Parenting Experts: Check Your Privilege


Another day, another piece about how important it is to chat with your young child.  Zero-To-Three just ran this summary on their Facebook page MIT language study and I felt so sad.  For everyone.  For the umpteenth time in the past few years, I am in the awkward position of agreeing with “experts” that kids learn language skills best with face-to-face interaction, but appreciating why some cultures don’t interact with children like MIT researchers want them to.  The researchers can’t see beyond their (boojie) bubble.

Because I have the good fortune to treat children in their homes, and have family and friends that span every economic group from barely-getting-by to (almost) Richie Rich, I have seen a lot of parenting styles.  A lot.  Here is what I see:

Parents teach children to behave so that they will succeed in the culture their parents exist in and the world they hope their children could access.  How parents interact with their children is also affected by how stressed they are.  No parent thinks about this consciously.  But there are huge differences, right from the start.

What I think the MIT folks haven’t realized is what goes on for those parents who come home after working two jobs, who worry about which bills to pay now and if they will have a job this time next month. These good, hardworking folks don’t have the extra bandwidth to chat with their children in the same way that a less stressed parent does.  Maybe the researchers haven’t thought to ask, maybe they assume that what they see in an interview tells the whole story.  But they haven’t seen their homes and their lives.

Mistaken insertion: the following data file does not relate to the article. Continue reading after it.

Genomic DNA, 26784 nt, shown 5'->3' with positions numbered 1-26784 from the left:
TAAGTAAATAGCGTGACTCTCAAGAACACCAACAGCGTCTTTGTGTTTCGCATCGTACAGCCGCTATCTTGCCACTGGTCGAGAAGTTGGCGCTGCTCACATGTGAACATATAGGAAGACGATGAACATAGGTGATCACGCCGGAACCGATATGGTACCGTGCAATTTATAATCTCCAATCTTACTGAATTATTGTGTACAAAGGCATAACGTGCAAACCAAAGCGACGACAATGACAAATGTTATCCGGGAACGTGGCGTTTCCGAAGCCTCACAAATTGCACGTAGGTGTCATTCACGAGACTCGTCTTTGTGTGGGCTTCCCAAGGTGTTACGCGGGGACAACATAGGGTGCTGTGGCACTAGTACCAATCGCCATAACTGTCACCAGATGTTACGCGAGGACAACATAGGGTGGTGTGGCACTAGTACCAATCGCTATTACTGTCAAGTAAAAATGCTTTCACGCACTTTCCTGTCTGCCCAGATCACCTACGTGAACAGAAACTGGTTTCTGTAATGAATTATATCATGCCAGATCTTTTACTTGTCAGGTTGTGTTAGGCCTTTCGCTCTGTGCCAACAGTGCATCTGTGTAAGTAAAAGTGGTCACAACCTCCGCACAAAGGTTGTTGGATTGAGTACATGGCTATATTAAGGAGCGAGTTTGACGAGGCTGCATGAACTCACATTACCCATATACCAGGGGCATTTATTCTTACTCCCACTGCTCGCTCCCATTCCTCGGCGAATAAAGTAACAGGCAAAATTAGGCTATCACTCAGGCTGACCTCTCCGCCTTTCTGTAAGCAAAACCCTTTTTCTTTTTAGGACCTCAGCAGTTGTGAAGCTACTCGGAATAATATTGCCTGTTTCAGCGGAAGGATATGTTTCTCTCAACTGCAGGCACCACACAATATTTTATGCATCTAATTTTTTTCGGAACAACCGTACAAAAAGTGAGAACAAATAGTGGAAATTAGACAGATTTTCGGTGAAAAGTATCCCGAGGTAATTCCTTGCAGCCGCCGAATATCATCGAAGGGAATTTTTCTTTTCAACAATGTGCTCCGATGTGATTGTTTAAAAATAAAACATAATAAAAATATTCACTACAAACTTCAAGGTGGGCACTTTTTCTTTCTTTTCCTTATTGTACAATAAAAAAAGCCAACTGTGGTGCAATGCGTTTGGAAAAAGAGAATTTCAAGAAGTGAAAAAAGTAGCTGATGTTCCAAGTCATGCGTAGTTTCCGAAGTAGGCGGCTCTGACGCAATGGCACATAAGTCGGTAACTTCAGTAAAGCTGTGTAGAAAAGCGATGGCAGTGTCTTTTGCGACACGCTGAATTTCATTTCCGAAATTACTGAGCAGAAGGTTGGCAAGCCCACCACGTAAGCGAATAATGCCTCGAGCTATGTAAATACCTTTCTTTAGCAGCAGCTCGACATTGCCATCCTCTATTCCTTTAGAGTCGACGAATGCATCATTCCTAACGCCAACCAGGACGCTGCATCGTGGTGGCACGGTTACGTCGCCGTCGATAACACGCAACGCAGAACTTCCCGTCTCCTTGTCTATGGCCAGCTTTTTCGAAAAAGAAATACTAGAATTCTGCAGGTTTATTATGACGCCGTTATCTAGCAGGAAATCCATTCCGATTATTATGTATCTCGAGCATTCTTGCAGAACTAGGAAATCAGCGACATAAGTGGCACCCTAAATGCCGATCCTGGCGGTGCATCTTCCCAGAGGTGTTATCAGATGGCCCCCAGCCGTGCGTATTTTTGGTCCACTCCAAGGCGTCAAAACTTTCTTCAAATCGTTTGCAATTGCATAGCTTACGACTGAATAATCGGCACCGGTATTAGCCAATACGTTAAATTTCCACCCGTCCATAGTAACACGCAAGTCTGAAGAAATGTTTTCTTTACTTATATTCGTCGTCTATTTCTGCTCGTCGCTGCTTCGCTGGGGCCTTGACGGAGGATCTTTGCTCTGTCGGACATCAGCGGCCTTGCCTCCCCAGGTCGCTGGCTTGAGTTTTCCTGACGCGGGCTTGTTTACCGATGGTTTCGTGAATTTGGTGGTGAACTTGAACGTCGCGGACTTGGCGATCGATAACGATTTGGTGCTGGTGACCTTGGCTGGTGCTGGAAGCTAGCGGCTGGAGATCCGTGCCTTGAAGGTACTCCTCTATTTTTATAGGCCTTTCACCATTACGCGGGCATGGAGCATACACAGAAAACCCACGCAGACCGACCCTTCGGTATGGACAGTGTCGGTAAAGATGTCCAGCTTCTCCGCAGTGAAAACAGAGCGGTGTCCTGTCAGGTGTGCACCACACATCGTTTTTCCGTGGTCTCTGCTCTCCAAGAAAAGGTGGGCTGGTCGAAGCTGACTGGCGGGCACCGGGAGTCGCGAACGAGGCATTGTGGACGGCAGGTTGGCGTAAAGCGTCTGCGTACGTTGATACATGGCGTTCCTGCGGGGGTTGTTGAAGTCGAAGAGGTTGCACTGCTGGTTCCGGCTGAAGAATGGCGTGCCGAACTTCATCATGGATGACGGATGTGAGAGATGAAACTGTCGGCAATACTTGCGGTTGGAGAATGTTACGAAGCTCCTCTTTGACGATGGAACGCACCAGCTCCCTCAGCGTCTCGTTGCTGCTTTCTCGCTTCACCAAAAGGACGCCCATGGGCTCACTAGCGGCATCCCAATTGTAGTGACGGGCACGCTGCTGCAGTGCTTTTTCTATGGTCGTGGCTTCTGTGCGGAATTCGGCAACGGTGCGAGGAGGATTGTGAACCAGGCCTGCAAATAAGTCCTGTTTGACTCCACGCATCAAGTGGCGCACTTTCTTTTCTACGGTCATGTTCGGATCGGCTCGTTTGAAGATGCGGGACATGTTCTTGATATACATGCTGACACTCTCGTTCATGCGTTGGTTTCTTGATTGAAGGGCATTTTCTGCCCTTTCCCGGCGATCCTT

When that proud, super-stressed, working-class parent thinks about their child’s future, they want to see a job with benefits, a job that can’t be outsourced, a job that has automatic raises.  Many of the jobs they dream about for their children are government or union jobs.  These jobs require obedience to rules and supervisors.  In these positions, telling your boss that they are wrong could cost you your job.  Staying out of controversy and following the rules gets you to the next rung on the ladder.

When their child questions a request, they aren’t going to have a heart-to-heart about why they don’t want to unload the dishwasher.  A parent wants it done because they need to do three loads of laundry now and won’t be done until 2 am tonight.  Everyone has to help to make tomorrow a possibility.  And they want their child to know that refusal to follow a supervisor’s order could mean that they are out of a job and maybe out of a home.

Someday there will be someone at MIT that learns more about these families, is brave enough to say what they think, and maybe even publish a study.  That will be something that I can’t wait to post on my blog!


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